Interestingly there is a connection between cut-elimination and the interpolation theorem. First of all the interpolation theorem looks like a reverse of the mix rule elimination used during cut-elimination. This elimination says:
If G |- A and D, A |- B are cut-free proofs,
then there is a cut-free proof G, D |- B
Now one form of interpolation theorem based on cut-free proofs, can be done as follows. Its the upside down version of the elimination. It starts with G, D |- B and gives G |- A and D, A |- B:
If G; D |- B is a cut free proof,
then there is a formula A (the interpolant)
and cut free proofs G |- A and D, A |- B,
and A uses only propositions simultaneously from G and D
I put on purpose a semicolon between the premisses G and D. This is where we draw the line, which premisses we want to see as delivering the interpolant, and which premisses we want to see using the interpolant.
When the input is a cut free proof, the effort of the algroithm is proportional
to the number of nodes of the cut free proof. So its practical a method linear
in the input. With each proof step of the cut free proof, the algorithm assembles
the interpolant by introducing a new connective.
The above observation holds for the simple interpolation construction, where
we only require that the interpolant has propositions simultaneously from G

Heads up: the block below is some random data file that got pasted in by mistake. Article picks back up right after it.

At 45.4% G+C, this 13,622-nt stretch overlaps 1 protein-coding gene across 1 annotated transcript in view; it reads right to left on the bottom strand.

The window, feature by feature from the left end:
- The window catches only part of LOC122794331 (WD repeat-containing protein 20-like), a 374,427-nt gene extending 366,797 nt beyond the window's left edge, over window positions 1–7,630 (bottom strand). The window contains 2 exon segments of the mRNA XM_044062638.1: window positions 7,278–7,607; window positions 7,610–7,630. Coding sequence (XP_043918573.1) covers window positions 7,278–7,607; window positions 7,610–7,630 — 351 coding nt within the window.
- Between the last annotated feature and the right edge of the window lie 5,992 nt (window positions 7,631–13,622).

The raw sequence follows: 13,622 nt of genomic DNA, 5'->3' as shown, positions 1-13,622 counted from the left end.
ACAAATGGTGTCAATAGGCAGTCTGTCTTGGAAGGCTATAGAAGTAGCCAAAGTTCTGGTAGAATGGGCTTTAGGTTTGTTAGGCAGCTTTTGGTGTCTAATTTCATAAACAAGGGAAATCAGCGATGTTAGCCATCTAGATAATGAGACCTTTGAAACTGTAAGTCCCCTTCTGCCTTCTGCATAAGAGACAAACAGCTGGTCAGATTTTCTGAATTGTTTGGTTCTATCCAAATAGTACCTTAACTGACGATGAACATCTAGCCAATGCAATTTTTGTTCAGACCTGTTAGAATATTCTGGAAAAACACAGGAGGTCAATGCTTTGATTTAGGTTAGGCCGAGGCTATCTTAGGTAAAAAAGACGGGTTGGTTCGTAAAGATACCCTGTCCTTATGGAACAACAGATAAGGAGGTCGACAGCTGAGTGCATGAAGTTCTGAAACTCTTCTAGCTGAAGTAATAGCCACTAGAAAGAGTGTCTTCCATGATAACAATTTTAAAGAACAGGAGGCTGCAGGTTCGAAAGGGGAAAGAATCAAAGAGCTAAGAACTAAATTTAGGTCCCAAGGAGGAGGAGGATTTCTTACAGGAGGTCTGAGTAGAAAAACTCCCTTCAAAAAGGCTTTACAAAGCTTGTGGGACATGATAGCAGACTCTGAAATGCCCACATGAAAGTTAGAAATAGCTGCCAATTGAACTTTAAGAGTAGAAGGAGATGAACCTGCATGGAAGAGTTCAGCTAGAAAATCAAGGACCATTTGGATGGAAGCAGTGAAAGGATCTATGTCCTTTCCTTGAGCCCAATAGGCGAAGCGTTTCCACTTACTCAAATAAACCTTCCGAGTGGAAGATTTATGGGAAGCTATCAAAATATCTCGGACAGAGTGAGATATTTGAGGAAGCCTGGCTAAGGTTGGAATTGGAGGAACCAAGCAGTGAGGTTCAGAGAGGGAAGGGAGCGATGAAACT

and D. Interpolants with a variable condition require a little bit more steps,
since some variable hinding needs also to be done.
Probably there is a connection between the minimality of the cut-free proof and
the size of the interpolant. Not all cut-free proofs are minimal. For example
uniform proofs are often shorter than cut-free proofs. The lemma for uniform
proofs is quite simple, a rule application of the form:
G |- A G, B |- C
G, A -> B |- C
Can be avoided, when B is not used in the proof of C. When B is not used in
the proof of C, we have already G |- C, and thus by weakening G, A -> B |- C.
The interpolation algorithm mentioned here, will not pay attention on this.
Craig’s Interpolation Theorem formalised and mechanised in Isabelle/HOL,
Tom Ridge, University of Cambridge, 12 Jul 2006
The above refence does not exactly show the same interpolation, since
it uses multi-sets in the conclusion part of a sequent. Also it does not
make use of implication. But it is interesting since it supports my complexity
claim, and since it shows a mechanized verification.